*BBVA expected to sell stake in CITIC Bank- sources. *Goldman Sachs is top underwriter of Hong Kong blocks. HONG KONG, April 21- A sharp rally in Hong Kong stocks has spawned 11 block trades worth $3.4 billion in April alone and bankers say a raft of similar deals is waiting in the wings, including Spanish lender BBVA's stake in China's CITIC Bank Corp..» Read More
A setback for Google; MGM buys out Icahn; tough times for EA and Take Two and Facebook hits new post-IPO lows.
Ross Levinsohn leaves Yahoo; ManU get ready for IPO and more bad news on the corn crop as the drought worsens.
Apple has a rare earnings miss; Netflix shares plummet; Buffalo Wild Wings has tough time and Loeb buys more Yahoo shares.
This may not be the best time to look for a job, but in China employment prospects seem bright with multinational corporations (MNCs) looking to increase staff even as the global economic uncertainty forces firms across Asia to hold back, says a survey published Tuesday.
Earnings season continues with Google beating, Microsoft topping and Chipotle missing. Kayak prices its IPO above expectations at $26 and new Yahoo CEO Marissa Mayer will be well compensated.
Morgan Stanley’s big second-quarter earnings miss is a result of abysmal trading results and not a botched initial public offering of Facebook shares.
The FMHR traders have the play in financials, on the heels of Morgan Stanley's earnings miss, with Doug Sipkin, Susquehanna analyst. Also, the trade on the spike in tech stocks.
Jeffery Harte, Sandler O'Neill principal, sorts through Morgan Stanley's second quarter earnings miss and why his company maintains a "buy" rating on the stock and a price target of $22 per share within the next 12 months.
Earnings season heats up as Intel and Yahoo beat expectations; Hank Greenberg gets a legal victory and the FDA approves Vivus anti-obesity pill.
CNBC's Mary Thompson reports the latest details on JPMorgan reclaiming pay from former executives responsible for the company's trading blunder, and discussing how the losses will impact the stock, with Gerard Cassidy, RBC Capital Markets.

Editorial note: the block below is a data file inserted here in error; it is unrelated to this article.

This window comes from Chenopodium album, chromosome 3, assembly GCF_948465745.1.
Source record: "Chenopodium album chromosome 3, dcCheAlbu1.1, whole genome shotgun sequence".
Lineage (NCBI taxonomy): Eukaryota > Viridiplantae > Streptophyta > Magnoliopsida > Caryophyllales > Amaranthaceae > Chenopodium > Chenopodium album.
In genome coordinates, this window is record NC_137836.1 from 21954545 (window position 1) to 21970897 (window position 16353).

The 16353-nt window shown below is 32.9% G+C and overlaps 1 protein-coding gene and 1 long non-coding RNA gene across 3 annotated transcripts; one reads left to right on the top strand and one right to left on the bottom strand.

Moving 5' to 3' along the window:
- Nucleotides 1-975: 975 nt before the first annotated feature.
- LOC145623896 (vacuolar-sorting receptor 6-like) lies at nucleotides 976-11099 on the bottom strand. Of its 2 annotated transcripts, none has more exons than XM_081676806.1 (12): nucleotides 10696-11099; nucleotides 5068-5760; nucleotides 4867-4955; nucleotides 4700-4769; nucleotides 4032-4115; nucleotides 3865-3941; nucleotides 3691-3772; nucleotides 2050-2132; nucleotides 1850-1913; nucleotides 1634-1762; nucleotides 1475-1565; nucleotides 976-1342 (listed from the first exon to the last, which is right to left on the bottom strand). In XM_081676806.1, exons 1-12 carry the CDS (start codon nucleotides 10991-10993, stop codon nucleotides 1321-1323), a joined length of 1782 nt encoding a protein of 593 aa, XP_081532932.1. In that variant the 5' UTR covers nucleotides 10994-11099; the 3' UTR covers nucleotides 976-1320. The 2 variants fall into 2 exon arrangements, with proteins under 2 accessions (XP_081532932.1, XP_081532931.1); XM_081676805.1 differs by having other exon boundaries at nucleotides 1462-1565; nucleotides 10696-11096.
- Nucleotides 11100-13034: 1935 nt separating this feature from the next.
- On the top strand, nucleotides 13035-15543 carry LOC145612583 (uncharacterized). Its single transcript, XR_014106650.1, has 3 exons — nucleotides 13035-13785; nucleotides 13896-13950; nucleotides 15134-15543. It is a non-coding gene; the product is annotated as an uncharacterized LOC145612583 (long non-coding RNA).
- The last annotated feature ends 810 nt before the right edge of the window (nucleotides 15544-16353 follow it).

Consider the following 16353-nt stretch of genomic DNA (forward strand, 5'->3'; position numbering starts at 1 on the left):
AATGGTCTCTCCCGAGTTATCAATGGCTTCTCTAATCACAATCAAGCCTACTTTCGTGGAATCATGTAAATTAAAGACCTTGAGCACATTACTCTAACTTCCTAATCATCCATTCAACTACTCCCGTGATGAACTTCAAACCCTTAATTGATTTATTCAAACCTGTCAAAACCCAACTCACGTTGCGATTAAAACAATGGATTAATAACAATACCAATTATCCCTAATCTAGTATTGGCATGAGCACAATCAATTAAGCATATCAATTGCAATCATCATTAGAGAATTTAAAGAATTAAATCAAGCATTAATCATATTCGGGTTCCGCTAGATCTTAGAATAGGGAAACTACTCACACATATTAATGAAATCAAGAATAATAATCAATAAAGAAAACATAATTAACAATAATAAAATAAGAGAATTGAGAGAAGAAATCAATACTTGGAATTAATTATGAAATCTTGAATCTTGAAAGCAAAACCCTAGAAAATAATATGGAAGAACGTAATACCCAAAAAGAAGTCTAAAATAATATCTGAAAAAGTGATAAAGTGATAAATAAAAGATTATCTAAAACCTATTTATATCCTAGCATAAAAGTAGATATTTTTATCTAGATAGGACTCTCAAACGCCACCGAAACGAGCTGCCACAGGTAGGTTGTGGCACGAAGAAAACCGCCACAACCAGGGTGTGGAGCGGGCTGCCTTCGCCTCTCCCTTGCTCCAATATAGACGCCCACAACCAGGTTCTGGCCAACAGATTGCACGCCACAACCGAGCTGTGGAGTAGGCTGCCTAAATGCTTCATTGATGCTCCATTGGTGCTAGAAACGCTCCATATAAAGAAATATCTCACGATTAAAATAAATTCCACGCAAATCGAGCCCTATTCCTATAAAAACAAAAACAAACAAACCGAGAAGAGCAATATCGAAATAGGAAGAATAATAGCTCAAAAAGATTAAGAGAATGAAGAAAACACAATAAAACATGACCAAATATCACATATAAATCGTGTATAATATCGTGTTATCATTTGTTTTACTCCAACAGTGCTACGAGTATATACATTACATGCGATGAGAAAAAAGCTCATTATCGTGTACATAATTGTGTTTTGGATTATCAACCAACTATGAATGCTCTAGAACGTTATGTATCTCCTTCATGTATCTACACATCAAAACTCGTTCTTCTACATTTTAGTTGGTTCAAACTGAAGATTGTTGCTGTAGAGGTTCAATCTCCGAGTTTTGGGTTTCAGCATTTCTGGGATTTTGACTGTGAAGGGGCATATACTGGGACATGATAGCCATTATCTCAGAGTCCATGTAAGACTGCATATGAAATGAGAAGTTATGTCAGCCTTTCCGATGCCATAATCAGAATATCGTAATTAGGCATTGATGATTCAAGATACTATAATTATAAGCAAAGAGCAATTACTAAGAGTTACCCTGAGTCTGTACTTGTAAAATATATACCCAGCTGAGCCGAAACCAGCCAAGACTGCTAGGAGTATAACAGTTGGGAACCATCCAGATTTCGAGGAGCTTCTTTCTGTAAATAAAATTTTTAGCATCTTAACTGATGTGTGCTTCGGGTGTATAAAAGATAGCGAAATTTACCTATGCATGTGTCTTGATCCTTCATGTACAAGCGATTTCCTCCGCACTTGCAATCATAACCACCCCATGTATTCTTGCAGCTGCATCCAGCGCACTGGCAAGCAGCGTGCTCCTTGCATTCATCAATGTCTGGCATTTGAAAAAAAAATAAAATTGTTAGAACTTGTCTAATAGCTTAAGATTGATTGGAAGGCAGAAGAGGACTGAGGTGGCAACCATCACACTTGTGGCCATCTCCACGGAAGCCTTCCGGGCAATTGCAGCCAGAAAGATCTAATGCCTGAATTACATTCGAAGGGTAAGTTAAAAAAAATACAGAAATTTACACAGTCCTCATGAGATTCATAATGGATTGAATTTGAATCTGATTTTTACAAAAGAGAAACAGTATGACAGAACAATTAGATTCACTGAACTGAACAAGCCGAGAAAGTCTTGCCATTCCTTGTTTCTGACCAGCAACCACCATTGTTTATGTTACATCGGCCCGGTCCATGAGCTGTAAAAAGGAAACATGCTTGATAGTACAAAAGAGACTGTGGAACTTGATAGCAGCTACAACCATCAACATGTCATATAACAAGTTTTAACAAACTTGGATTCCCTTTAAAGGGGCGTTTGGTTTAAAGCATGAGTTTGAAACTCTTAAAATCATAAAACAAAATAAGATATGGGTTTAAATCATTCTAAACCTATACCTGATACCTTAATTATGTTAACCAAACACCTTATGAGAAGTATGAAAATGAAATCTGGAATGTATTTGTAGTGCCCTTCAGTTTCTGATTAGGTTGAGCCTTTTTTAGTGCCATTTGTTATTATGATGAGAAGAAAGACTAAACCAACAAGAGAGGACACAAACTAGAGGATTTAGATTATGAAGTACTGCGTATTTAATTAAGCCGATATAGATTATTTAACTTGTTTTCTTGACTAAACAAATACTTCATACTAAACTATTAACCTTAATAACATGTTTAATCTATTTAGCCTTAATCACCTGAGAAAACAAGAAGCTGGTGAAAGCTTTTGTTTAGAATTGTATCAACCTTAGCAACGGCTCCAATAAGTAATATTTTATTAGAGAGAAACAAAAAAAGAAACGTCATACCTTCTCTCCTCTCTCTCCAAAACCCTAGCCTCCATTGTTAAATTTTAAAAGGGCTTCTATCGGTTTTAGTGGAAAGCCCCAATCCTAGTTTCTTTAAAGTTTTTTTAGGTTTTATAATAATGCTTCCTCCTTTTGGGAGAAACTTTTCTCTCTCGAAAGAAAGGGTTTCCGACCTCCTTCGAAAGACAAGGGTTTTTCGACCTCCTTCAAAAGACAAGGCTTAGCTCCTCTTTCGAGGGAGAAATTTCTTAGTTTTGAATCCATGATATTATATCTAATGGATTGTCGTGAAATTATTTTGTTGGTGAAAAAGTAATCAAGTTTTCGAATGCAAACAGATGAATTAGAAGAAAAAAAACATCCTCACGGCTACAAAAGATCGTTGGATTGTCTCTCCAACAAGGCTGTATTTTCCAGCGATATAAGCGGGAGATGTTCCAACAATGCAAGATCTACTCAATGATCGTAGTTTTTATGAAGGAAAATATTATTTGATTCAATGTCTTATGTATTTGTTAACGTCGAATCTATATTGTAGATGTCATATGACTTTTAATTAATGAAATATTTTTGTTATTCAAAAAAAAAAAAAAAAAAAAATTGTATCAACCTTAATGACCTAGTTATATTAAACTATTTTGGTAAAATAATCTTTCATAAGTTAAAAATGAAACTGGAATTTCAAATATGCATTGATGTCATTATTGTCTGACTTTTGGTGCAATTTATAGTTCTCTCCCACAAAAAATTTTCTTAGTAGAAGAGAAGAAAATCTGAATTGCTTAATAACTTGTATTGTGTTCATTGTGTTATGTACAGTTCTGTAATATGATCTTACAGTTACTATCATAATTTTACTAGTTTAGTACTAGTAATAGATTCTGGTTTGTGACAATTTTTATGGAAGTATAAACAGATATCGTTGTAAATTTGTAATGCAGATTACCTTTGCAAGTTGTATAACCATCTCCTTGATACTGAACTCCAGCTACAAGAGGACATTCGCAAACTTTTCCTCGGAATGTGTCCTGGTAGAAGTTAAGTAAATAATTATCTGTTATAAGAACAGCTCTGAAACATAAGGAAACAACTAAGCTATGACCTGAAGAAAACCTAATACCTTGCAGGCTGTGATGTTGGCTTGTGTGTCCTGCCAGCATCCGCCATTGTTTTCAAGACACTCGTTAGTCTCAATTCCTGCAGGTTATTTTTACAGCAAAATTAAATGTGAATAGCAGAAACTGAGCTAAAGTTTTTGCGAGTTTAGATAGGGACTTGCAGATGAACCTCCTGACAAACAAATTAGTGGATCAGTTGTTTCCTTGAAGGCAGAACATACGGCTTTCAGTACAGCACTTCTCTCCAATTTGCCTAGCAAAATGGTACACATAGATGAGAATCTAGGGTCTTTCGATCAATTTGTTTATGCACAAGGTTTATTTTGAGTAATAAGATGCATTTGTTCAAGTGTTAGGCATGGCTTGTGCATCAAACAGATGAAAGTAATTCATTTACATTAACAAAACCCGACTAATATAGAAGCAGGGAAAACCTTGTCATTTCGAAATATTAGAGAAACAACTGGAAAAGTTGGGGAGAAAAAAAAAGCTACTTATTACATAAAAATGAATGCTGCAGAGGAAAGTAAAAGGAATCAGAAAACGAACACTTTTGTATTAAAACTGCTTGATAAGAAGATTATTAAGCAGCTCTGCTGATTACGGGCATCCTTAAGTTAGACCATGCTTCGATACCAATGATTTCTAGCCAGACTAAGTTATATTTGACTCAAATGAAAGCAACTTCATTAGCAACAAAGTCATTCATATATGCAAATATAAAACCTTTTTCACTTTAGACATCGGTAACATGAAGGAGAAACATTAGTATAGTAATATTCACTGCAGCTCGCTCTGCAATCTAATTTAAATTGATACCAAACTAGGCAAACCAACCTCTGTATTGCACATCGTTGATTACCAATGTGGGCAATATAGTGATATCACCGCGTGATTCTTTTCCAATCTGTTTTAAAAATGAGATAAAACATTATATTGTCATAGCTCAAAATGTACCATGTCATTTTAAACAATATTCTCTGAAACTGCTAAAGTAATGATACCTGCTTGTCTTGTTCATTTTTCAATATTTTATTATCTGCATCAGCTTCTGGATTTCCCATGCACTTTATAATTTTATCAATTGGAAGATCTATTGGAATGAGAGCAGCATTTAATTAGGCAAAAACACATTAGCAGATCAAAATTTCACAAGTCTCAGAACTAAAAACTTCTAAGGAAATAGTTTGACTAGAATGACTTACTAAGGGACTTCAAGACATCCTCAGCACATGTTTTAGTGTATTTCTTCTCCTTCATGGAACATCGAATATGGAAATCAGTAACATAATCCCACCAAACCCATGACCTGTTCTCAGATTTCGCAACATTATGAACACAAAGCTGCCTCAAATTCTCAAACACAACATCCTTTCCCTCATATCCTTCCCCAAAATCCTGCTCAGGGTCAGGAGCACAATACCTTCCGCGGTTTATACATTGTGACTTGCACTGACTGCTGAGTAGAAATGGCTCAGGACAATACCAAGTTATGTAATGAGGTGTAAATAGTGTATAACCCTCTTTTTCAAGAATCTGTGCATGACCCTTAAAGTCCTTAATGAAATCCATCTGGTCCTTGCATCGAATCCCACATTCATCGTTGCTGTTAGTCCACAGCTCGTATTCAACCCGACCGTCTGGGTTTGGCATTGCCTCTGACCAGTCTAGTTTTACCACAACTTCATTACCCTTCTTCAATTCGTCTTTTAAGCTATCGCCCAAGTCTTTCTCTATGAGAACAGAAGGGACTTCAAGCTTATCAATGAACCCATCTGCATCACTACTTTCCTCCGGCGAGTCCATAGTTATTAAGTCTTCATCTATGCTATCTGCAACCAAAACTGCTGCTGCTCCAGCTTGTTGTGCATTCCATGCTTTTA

Italy gets a downgrade; videogame sales continue to plummet; Ackmans sets sights on P&G; Lexmark revises outlook and Google’s Larry Page is back in the office.
"We like JPMorgan going into this quarter," says Betsy Graseck, Morgan Stanley, discussing what to expect from JPM's quarterly numbers and conference call later this morning.
A drought in the IPO market has more Asian firms looking into alternative ways to raise capital, with many tapping private equity and debt markets.
A promising start but disappointing end to the trading day, Fitch reaffirms Rating on the U.S., as share price climbs traders are turning to options to trade stocks like Apple, Apple removes its green certification, Yoga instructor fired for enforcing cell phone ban at Facebook.
A survey by Nielsen shows Asian consumers are more likely to stay invested during this period of volatile markets. What’s more — they are also more likely to put their cash in high-risk assets than their peers in Europe and the U.S.
Another tough Monday for the markets but Alcoa starts earnings season on a positive note; USDA reports the drought is getting worse; Denny’s is heading to China and the 2012 Kentucky Derby winner is heading to Japan.
Pfizer sued over generic Lipitor delay; Seagate sees shares slip on weak revenue; speculation mounts over Yahoo CEO short list.
Twelve large banks and brokers in Japan have been ordered by the country’s financial regulator to review their internal controls for handling sensitive information and report back on the results in a month as a crackdown on insider trading builds. The FT reports.
An international response is needed to the issue of the manipulation of the Libor to ensure that cartel behavior is not possible, Sharon Bowles, Liberal Democrat MEP for South East England and chair of the European Parliament's Economic and Monetary Affairs Committee, told CNBC on Friday.
Under-regulated and over-powerful banks weaken the global economy and lead to higher inequality, Nobel prize-winning economist Joseph Stiglitz told CNBC.